Now that we have a baseline on the vacuum table performance, time to start performing modifications to see what happens.
The easiest thing to reduce air resistance is to remove layers – we don’t strictly need the spoilboard in this setup, so it is removed. We then added some rubber gaskets to improve the seal between the plenum and the fixture, which should reduce air leaking past that particular junction.
These modifications did not drop the vacuum of an empty fixture – in fact vacuum was boosted by 2 inches to 25. This implied having the spoilboard in the setup was letting a lot of air slip around the fixture. Removing it was a good call.
When the work pieces are in place, the vacuum went up another inch to 26 inches. Less air is leaking past the work pieces, and they are now held by about one inch of mercury (roughly half a pound per square inch.)
We haven’t put any effort into improving the sealing between the work pieces and the fixture. How much gain can we realistically expect from the effort? In order to get a rough estimate of how much more we might gain, we draped a plastic sheet over the fixture.
Looks like we have about 1.5 inches of mercury we can gain from better workpiece-to-fixture sealing.
This is a promising start, as this tells us we’re in reach of a decently high level of vacuum for work-holding. We now need to put some effort into the other side – improve the path for the vacuum to reach the work pieces and hold them in place.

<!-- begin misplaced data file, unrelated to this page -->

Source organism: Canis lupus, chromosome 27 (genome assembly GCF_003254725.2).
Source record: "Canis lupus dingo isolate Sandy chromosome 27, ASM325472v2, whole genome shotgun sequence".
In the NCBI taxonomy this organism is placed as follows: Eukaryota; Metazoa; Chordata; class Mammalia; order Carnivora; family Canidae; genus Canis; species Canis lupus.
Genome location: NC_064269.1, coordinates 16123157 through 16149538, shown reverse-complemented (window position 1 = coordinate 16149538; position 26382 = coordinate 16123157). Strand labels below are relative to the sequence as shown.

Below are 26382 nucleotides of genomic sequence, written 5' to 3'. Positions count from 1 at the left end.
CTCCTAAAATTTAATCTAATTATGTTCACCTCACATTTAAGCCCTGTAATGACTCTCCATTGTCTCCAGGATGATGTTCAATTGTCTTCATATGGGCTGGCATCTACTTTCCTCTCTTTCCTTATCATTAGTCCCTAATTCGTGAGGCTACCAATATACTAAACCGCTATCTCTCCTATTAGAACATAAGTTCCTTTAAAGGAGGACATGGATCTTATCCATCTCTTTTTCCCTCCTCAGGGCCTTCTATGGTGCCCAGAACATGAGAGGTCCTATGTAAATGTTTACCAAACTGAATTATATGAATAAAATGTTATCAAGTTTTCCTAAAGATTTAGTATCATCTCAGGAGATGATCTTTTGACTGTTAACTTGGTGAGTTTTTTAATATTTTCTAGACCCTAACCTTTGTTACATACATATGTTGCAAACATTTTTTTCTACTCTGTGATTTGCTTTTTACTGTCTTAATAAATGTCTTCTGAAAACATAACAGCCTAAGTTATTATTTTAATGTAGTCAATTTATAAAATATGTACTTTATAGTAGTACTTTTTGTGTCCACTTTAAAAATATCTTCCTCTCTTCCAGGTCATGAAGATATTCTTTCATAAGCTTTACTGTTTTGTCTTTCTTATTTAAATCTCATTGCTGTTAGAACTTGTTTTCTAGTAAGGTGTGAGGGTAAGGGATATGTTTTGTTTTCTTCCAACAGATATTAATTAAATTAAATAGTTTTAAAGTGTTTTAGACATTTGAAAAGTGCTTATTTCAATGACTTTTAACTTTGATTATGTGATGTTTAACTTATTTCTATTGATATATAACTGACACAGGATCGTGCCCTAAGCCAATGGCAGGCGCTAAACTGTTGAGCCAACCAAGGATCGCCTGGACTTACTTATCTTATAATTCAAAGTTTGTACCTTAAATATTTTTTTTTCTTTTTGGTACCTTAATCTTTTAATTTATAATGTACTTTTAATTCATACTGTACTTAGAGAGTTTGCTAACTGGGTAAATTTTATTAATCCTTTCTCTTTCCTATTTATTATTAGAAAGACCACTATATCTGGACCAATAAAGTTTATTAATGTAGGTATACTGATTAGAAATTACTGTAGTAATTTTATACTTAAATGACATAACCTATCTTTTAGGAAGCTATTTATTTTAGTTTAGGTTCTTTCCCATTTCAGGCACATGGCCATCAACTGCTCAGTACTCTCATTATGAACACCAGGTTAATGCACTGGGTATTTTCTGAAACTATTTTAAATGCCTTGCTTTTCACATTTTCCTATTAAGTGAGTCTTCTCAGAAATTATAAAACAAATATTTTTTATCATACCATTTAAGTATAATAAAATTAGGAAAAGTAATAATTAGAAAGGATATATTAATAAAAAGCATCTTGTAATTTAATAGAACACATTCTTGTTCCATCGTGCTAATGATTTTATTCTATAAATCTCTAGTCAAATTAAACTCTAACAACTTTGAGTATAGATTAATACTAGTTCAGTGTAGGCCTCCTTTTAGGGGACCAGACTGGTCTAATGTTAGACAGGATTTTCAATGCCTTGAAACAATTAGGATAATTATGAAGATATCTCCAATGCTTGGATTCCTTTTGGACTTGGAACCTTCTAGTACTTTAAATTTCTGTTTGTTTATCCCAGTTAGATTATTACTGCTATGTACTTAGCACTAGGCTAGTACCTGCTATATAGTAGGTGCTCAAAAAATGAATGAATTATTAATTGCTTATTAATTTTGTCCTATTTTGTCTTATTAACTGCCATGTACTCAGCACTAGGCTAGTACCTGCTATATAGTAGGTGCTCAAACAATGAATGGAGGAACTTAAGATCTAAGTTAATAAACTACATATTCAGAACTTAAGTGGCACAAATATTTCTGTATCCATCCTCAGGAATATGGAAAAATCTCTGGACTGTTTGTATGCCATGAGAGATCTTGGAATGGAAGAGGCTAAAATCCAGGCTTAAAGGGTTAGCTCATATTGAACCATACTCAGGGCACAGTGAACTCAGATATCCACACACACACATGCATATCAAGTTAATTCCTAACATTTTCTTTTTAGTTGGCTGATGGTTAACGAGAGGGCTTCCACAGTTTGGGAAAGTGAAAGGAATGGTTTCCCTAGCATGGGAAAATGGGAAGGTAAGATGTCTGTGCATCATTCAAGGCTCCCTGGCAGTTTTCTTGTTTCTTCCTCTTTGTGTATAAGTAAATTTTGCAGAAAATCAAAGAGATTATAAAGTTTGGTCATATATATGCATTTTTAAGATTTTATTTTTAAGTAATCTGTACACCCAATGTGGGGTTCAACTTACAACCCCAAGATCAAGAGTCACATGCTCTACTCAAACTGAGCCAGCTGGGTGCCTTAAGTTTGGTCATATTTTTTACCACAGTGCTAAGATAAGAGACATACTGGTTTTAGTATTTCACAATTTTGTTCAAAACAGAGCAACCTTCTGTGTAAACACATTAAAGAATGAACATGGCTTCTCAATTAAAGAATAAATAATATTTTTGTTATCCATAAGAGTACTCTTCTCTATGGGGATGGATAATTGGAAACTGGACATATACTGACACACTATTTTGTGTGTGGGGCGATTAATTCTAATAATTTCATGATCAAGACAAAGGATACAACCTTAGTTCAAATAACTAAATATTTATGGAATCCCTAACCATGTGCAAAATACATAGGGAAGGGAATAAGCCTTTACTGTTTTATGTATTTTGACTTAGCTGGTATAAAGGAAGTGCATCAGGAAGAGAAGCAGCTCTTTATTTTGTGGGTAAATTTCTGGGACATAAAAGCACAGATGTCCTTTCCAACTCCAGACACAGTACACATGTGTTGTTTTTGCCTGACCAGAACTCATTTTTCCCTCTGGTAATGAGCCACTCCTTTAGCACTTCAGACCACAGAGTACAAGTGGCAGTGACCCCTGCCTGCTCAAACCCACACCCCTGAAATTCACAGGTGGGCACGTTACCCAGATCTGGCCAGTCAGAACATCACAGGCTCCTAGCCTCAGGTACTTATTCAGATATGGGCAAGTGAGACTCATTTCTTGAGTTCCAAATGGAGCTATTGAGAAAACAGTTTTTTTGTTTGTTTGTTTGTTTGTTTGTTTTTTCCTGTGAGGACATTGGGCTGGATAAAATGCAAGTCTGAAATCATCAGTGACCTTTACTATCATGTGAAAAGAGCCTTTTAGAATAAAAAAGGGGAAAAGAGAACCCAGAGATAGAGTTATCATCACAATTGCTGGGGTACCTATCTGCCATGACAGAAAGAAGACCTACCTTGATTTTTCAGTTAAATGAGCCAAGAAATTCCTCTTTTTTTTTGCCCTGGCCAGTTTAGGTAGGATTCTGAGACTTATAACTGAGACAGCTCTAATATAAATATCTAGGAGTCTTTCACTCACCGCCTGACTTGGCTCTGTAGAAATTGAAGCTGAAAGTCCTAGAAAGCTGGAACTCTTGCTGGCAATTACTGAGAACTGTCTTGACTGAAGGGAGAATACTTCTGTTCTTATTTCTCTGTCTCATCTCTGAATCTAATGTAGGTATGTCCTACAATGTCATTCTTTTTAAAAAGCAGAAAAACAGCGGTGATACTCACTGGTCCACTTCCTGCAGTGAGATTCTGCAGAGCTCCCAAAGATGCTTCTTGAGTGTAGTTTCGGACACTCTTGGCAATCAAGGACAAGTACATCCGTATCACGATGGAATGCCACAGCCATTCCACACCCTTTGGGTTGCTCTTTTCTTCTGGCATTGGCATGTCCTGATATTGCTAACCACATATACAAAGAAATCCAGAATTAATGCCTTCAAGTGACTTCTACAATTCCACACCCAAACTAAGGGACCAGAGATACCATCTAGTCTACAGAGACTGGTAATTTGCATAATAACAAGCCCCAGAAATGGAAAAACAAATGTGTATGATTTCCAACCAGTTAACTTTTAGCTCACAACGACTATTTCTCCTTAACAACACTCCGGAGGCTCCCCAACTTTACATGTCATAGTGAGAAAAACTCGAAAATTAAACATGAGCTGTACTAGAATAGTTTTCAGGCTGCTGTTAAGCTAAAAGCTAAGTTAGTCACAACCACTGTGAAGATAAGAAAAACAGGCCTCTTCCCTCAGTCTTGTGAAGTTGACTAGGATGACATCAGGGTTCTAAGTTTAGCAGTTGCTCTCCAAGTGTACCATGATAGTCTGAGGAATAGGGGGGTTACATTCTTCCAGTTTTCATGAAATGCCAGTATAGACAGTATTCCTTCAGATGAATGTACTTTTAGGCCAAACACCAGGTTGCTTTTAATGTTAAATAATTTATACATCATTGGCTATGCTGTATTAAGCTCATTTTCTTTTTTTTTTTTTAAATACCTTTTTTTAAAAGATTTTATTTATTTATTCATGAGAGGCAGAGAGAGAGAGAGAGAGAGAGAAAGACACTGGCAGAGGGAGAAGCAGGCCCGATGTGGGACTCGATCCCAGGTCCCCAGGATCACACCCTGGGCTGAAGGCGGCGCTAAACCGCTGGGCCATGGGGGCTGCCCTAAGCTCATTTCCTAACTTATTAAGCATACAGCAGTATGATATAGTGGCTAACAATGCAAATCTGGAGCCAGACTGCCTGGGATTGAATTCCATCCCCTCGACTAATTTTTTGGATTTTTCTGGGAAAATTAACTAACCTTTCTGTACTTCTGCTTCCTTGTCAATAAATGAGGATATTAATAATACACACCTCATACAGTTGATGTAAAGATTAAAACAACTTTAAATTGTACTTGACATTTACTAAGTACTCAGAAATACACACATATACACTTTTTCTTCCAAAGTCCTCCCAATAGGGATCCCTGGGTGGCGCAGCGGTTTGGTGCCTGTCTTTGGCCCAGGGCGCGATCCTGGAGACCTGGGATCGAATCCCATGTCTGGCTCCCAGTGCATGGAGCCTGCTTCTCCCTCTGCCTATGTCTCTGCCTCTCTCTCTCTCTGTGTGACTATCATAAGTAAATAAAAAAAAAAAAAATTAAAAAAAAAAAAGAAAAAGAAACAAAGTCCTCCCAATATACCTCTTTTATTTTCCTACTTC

The CNC router at Tux-Lab has been under-utilized partly due to its under-performing vacuum table. It has a poor track record on an existing project, and we want to understand why (and hopefully fix the problem) before doing more projects on the CNC router.
To narrow down the cause, we will record the pump’s vacuum gauge reading at various configurations. We use a phone to take a picture identifying the vacuum configuration. We then hold that picture up next to the gauge and take a picture of the phone and the gauge together.
Establish the bounds
First, we get the upper bound: once the pump is up and running, close all the zone valves. The reading – nearly 30 inches of mercury – confirms the pump itself and the majority of the vacuum piping is in good working order.
The lower bound is obtained by opening all zone valves and place nothing on the spoilboard. When in working configuration, the vacuum will never be weaker than this 7.5 inch reading.
Most of the tests confirmed that the vacuum setup itself appears to be in good working order. We only started seeing problematic numbers once we started involving the spoilboard and the project fixture. Good news since these are the easiest pieces to fix.
Past runs of the existing project has been done with the fixture mounted on the spoilboard. The vacuum reading of this configuration is surprisingly high at a hair under 23 inches. Indicating a lot of air resistance despite being carved from low density fiberboard.
We then added the work piece blanks on top of the fixture and measured again.
The vacuum barely changed, to just a hair over 23 inches. This is a problem: it tells us the air can easily find a path around the work pieces so very little of atmospheric pressure is applied to hold pieces in place.
Now the objective is to modify the setup to (1) reduce the vacuum reading of an empty fixture and also (2) increase the vacuum reading of the populated fixture.
Increasing difference between these two readings should increase the holding power.